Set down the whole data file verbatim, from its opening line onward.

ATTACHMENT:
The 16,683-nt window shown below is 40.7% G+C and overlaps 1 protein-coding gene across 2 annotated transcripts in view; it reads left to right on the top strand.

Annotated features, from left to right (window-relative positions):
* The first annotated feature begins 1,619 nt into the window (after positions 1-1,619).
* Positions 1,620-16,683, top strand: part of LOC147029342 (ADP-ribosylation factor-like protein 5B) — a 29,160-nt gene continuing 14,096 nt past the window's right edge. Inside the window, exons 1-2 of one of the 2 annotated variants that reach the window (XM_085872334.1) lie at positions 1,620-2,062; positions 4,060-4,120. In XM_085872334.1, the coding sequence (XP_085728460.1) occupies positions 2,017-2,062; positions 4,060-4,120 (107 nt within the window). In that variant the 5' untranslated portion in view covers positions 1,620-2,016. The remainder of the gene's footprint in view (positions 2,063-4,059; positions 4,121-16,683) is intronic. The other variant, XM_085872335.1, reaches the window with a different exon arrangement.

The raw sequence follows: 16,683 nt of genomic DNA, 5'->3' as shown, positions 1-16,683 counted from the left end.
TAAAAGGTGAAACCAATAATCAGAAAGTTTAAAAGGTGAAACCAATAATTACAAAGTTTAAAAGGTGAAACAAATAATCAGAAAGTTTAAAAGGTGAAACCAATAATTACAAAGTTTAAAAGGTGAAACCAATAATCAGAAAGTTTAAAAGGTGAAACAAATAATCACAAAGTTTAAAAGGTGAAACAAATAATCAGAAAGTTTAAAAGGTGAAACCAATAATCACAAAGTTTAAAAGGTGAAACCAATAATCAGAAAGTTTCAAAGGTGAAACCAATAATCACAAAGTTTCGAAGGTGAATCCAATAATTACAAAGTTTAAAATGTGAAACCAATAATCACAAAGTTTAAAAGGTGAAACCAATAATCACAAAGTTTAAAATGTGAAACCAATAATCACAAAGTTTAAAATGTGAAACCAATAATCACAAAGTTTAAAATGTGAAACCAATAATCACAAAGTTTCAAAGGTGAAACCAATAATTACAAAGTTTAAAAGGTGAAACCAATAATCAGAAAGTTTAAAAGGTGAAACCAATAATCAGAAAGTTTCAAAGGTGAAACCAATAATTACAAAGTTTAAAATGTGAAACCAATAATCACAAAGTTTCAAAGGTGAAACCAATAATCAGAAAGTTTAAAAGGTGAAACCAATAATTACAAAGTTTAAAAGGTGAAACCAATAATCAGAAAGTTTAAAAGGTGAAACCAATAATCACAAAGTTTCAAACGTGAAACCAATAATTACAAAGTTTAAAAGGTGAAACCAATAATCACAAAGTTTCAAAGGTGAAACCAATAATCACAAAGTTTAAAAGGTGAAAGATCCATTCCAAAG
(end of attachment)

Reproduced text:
The 16,683-nt window shown below is 40.7% G+C and overlaps 1 protein-coding gene across 2 annotated transcripts in view; it reads left to right on the top strand.

Annotated features, from left to right (window-relative positions):
* The first annotated feature begins 1,619 nt into the window (after positions 1-1,619).
* Positions 1,620-16,683, top strand: part of LOC147029342 (ADP-ribosylation factor-like protein 5B) — a 29,160-nt gene continuing 14,096 nt past the window's right edge. Inside the window, exons 1-2 of one of the 2 annotated variants that reach the window (XM_085872334.1) lie at positions 1,620-2,062; positions 4,060-4,120. In XM_085872334.1, the coding sequence (XP_085728460.1) occupies positions 2,017-2,062; positions 4,060-4,120 (107 nt within the window). In that variant the 5' untranslated portion in view covers positions 1,620-2,016. The remainder of the gene's footprint in view (positions 2,063-4,059; positions 4,121-16,683) is intronic. The other variant, XM_085872335.1, reaches the window with a different exon arrangement.

The raw sequence follows: 16,683 nt of genomic DNA, 5'->3' as shown, positions 1-16,683 counted from the left end.
TAAAAGGTGAAACCAATAATCAGAAAGTTTAAAAGGTGAAACCAATAATTACAAAGTTTAAAAGGTGAAACAAATAATCAGAAAGTTTAAAAGGTGAAACCAATAATTACAAAGTTTAAAAGGTGAAACCAATAATCAGAAAGTTTAAAAGGTGAAACAAATAATCACAAAGTTTAAAAGGTGAAACAAATAATCAGAAAGTTTAAAAGGTGAAACCAATAATCACAAAGTTTAAAAGGTGAAACCAATAATCAGAAAGTTTCAAAGGTGAAACCAATAATCACAAAGTTTCGAAGGTGAATCCAATAATTACAAAGTTTAAAATGTGAAACCAATAATCACAAAGTTTAAAAGGTGAAACCAATAATCACAAAGTTTAAAATGTGAAACCAATAATCACAAAGTTTAAAATGTGAAACCAATAATCACAAAGTTTAAAATGTGAAACCAATAATCACAAAGTTTCAAAGGTGAAACCAATAATTACAAAGTTTAAAAGGTGAAACCAATAATCAGAAAGTTTAAAAGGTGAAACCAATAATCAGAAAGTTTCAAAGGTGAAACCAATAATTACAAAGTTTAAAATGTGAAACCAATAATCACAAAGTTTCAAAGGTGAAACCAATAATCAGAAAGTTTAAAAGGTGAAACCAATAATTACAAAGTTTAAAAGGTGAAACCAATAATCAGAAAGTTTAAAAGGTGAAACCAATAATCACAAAGTTTCAAACGTGAAACCAATAATTACAAAGTTTAAAAGGTGAAACCAATAATCACAAAGTTTCAAAGGTGAAACCAATAATCACAAAGTTTAAAAGGTGAAAGATCCATTCCAAAG